Wednesday, November 13, 2013

Gold Award: How I made my passion my project

Today kicks off a new monthly series by girls who have earned the Girl Scout Gold Award, our organizations highest honor and an accomplishment girls can be immensely proud of for the rest of their lives. This prestigious honor signifies a girl has successfully answered the call to “Go Gold” and marks her as an accomplished member of society. In this series you'll hear not just from girls who have earned the award - they'll tell you how they turned their passion into a project, turned a project into a career and more. Earning the Gold Award is a special accomplishment, and we look forward to sharing these incredible stories with you over the next year.



By Myria P.
Ambassador Girl Scout

I knew right away I wanted to combine my two passions, Girl Scouts and paleontology, for my Gold Award project. Being a volunteer at the Houston Museum of Natural Science (HMNS), I was able to create a touch cart (an educational collection of tangible specimens that museum docents share with visitors) for the Permian time period in the museum's new Morian Hall of Paleontology. The project included excavations to collect fossils, molding and casting of fossil specimens, composition of the touch cart manual and, most importantly, training docents on how to present each item in the cart to the public.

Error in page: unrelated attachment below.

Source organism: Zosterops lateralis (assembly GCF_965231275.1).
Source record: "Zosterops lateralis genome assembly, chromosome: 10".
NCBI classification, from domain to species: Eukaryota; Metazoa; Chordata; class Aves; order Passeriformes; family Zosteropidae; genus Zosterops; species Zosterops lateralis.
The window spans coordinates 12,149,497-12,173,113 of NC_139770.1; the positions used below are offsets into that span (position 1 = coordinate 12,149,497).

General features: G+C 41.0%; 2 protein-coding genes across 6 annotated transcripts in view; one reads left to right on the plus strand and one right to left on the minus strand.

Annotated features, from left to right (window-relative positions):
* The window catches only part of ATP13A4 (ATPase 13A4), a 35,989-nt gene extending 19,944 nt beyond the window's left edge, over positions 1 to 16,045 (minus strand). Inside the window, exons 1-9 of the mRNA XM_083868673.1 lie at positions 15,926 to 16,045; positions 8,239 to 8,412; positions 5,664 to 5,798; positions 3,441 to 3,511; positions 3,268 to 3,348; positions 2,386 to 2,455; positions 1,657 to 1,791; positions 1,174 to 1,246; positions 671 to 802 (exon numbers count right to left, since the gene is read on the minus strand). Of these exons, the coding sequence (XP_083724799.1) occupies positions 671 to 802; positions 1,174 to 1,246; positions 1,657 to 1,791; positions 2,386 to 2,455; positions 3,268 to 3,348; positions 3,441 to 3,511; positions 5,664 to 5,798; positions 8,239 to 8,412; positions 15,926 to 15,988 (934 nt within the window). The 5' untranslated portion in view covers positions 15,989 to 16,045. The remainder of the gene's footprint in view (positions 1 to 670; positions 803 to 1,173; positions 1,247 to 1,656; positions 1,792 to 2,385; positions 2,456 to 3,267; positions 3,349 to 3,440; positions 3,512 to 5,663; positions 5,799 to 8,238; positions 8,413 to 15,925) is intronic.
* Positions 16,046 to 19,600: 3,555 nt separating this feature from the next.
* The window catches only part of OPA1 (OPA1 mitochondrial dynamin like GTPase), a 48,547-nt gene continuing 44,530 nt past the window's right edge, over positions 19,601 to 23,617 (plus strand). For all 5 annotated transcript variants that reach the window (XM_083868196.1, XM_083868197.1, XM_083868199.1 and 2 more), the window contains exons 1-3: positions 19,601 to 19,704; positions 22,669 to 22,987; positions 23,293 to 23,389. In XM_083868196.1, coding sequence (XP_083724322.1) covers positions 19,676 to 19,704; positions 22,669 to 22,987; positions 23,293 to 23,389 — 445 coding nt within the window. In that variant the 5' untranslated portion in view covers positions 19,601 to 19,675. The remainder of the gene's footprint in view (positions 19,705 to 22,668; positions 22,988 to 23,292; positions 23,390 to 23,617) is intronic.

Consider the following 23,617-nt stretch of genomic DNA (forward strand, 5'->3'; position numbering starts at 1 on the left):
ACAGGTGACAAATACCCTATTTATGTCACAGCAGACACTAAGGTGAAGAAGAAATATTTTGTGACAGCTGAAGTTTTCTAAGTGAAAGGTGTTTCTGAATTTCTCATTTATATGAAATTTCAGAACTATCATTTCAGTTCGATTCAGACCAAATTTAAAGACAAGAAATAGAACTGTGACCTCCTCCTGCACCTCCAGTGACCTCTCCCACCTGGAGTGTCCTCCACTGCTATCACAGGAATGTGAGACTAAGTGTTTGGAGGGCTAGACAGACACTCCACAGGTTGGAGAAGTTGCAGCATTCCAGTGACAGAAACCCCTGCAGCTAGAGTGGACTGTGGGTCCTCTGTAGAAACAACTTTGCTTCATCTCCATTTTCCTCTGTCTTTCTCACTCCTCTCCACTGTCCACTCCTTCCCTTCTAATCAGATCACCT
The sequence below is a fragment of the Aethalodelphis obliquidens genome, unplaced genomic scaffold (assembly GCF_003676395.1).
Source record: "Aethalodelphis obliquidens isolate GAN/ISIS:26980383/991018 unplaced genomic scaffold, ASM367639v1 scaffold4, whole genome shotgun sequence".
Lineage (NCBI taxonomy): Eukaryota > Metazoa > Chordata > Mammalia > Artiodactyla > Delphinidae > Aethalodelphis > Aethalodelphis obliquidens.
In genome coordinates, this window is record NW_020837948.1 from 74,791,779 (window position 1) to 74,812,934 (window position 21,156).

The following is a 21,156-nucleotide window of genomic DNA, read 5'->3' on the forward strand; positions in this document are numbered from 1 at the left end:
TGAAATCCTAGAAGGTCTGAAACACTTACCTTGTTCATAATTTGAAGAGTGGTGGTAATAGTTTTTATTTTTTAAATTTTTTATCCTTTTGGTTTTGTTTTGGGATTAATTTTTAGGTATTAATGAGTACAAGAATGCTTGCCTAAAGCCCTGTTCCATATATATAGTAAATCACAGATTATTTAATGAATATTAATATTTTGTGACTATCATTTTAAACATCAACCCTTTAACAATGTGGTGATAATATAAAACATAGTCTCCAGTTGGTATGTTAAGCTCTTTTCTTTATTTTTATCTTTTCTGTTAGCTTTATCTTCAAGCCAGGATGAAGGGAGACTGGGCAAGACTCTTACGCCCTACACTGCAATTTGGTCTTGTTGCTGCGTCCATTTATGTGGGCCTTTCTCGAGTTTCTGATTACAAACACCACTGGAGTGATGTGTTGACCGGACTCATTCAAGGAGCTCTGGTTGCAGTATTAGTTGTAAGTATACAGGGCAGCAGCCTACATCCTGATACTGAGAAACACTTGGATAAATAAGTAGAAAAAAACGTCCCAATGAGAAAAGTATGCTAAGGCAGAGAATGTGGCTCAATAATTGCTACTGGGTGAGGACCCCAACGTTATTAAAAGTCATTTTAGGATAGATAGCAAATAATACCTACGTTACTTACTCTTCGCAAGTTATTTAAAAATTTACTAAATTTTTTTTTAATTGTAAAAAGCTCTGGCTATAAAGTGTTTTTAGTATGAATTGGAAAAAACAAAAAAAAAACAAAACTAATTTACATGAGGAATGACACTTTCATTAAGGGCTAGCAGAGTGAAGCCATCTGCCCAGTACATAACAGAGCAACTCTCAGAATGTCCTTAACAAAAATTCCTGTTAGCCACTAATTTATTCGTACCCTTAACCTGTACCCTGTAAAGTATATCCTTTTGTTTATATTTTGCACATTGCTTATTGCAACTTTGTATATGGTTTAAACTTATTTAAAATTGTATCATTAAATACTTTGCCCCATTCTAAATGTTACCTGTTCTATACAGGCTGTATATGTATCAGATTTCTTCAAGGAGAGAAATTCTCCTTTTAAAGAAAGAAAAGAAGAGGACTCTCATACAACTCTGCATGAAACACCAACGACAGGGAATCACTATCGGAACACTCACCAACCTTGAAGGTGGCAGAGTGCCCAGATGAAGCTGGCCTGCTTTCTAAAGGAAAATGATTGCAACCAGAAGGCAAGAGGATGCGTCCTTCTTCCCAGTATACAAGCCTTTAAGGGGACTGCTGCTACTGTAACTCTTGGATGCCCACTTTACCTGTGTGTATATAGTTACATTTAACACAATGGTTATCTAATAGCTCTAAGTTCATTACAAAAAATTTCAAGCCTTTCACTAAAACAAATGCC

I have been in love with ancient animals since I was 2 years old; in fact, the only toys I played with were dinosaurs and animals. When I became a volunteer at HMNS at the age of 12, my paleo passion only seemed to thrive and expand. My Gold Award project allowed me to share my enthusiasm for the ancient beasts with other docents, including some that may not have had an initial interest in paleontology. By teaching more than 50 docents how to present each of the items contained in the cart, they are also able to pass on my passion and stories when they share the specimens with museum visitors. It sparks a real interest in earth science and leaves them wanting to learn more even if I am not physically present. Especially when they hold real coprolite!

I learned about the hierarchy in presenting an idea to a nonprofit organization. I had to request to be on the agenda for the board meeting and formally propose my ideas to the Museum Guild in order to obtain permission for the cart to become a fixture in the new paleo hall. When teaching the docents how to present the items and the history behind each relic, I gained a deeper understanding of communication with people of all ages.

I would encourage all girls to “Go Gold” and to make it a project they are passionate about. Girl Scouts will gain skills by experiencing the process of achieving their Gold Award, and these experiences will extend to other areas in their lives and they will make life-long connections with others. My advice to a Girl Scout planning a Gold Award Project would be for her to take her love for something and use that passion to make a lasting difference in society, whether it's sports, music or paleontology.